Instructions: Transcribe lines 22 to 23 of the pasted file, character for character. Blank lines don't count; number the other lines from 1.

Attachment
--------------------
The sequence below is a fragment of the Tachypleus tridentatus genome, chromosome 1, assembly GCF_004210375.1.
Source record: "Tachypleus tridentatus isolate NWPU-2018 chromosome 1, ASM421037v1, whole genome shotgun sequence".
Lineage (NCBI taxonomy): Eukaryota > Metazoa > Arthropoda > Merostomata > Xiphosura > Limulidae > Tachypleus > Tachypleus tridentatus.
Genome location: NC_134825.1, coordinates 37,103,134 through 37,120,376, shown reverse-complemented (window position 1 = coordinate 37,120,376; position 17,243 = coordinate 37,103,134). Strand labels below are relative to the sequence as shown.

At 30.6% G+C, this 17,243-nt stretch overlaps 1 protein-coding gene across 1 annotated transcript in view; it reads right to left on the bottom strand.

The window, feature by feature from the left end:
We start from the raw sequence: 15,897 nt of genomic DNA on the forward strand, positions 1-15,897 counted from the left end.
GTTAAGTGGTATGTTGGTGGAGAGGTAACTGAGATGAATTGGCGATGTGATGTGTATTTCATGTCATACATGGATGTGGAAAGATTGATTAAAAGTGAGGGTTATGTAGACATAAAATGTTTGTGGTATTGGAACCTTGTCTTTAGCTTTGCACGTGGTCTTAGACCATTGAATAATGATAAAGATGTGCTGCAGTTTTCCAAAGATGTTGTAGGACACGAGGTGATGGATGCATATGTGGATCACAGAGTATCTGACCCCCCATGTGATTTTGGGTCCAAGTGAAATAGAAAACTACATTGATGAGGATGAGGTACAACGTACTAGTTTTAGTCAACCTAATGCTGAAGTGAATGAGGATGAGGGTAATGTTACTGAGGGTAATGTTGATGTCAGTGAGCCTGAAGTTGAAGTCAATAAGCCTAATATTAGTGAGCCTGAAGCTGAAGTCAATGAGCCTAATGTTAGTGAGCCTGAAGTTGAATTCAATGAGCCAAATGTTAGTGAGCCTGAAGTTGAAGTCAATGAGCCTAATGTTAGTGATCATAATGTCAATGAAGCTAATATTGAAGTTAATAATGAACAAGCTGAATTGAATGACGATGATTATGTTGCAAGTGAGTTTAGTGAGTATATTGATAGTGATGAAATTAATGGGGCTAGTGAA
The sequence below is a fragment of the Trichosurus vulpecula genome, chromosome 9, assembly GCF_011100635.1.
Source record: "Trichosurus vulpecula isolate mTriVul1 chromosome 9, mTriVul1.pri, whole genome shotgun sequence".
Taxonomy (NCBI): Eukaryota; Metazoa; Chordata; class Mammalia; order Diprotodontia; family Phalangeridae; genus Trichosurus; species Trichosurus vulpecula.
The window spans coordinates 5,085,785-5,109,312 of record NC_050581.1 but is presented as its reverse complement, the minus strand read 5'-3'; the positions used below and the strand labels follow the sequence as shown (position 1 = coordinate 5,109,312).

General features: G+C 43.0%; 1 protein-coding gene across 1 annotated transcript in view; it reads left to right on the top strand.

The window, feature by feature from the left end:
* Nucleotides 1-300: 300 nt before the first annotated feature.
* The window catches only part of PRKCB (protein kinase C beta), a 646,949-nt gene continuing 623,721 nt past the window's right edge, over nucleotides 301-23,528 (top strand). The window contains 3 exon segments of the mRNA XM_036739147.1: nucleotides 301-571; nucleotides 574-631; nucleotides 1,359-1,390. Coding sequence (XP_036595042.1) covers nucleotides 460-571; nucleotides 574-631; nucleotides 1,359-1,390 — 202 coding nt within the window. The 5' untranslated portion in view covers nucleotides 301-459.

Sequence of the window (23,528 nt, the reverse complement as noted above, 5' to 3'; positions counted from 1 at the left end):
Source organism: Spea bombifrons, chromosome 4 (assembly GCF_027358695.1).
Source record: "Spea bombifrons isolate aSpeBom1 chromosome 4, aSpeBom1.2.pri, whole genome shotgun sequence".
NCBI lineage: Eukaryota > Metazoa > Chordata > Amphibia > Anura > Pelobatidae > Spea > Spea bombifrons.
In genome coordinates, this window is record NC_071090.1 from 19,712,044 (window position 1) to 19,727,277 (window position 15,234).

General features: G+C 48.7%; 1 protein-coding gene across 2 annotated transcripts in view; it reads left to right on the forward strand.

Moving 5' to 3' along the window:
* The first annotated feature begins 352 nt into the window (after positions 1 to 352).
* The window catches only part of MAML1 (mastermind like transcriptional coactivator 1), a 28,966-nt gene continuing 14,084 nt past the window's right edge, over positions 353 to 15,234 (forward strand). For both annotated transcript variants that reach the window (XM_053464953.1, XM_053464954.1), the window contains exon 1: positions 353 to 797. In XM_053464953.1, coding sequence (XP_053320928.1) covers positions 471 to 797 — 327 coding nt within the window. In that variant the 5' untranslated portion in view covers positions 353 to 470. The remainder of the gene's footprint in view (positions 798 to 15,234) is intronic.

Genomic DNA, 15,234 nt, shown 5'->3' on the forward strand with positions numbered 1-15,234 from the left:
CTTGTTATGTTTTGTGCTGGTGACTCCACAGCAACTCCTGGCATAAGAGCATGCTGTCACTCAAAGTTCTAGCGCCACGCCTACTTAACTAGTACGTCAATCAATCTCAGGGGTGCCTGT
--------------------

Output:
General features: G+C 48.7%; 1 protein-coding gene across 2 annotated transcripts in view; it reads left to right on the forward strand.

Moving 5' to 3' along the window: